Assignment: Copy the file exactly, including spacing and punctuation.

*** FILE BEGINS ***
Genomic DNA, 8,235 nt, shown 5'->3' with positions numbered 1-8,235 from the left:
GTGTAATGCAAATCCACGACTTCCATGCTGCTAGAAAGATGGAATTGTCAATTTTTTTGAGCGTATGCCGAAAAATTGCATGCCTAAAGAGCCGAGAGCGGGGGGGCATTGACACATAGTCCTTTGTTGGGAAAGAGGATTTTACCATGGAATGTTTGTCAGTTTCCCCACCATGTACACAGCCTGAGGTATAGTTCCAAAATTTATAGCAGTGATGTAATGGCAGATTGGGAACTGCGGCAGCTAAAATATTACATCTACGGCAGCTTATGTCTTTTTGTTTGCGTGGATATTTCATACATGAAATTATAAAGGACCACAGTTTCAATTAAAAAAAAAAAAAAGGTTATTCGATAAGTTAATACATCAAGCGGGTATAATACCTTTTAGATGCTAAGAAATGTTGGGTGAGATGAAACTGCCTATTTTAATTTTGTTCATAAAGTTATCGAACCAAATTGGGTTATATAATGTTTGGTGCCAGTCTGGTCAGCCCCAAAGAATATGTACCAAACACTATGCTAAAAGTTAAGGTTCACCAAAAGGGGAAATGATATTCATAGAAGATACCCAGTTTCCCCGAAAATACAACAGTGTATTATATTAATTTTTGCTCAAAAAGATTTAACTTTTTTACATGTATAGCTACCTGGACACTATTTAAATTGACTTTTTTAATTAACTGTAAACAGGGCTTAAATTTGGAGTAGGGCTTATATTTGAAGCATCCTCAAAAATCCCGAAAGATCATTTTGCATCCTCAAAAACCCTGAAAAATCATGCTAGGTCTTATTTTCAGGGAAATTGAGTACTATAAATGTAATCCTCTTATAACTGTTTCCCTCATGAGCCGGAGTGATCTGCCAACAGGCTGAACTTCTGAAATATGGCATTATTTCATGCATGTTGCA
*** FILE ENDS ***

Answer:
Genomic DNA, 8,235 nt, shown 5'->3' with positions numbered 1-8,235 from the left:
GTGTAATGCAAATCCACGACTTCCATGCTGCTAGAAAGATGGAATTGTCAATTTTTTTGAGCGTATGCCGAAAAATTGCATGCCTAAAGAGCCGAGAGCGGGGGGGCATTGACACATAGTCCTTTGTTGGGAAAGAGGATTTTACCATGGAATGTTTGTCAGTTTCCCCACCATGTACACAGCCTGAGGTATAGTTCCAAAATTTATAGCAGTGATGTAATGGCAGATTGGGAACTGCGGCAGCTAAAATATTACATCTACGGCAGCTTATGTCTTTTTGTTTGCGTGGATATTTCATACATGAAATTATAAAGGACCACAGTTTCAATTAAAAAAAAAAAAAAGGTTATTCGATAAGTTAATACATCAAGCGGGTATAATACCTTTTAGATGCTAAGAAATGTTGGGTGAGATGAAACTGCCTATTTTAATTTTGTTCATAAAGTTATCGAACCAAATTGGGTTATATAATGTTTGGTGCCAGTCTGGTCAGCCCCAAAGAATATGTACCAAACACTATGCTAAAAGTTAAGGTTCACCAAAAGGGGAAATGATATTCATAGAAGATACCCAGTTTCCCCGAAAATACAACAGTGTATTATATTAATTTTTGCTCAAAAAGATTTAACTTTTTTACATGTATAGCTACCTGGACACTATTTAAATTGACTTTTTTAATTAACTGTAAACAGGGCTTAAATTTGGAGTAGGGCTTATATTTGAAGCATCCTCAAAAATCCCGAAAGATCATTTTGCATCCTCAAAAACCCTGAAAAATCATGCTAGGTCTTATTTTCAGGGAAATTGAGTACTATAAATGTAATCCTCTTATAACTGTTTCCCTCATGAGCCGGAGTGATCTGCCAACAGGCTGAACTTCTGAAATATGGCATTATTTCATGCATGTTGCA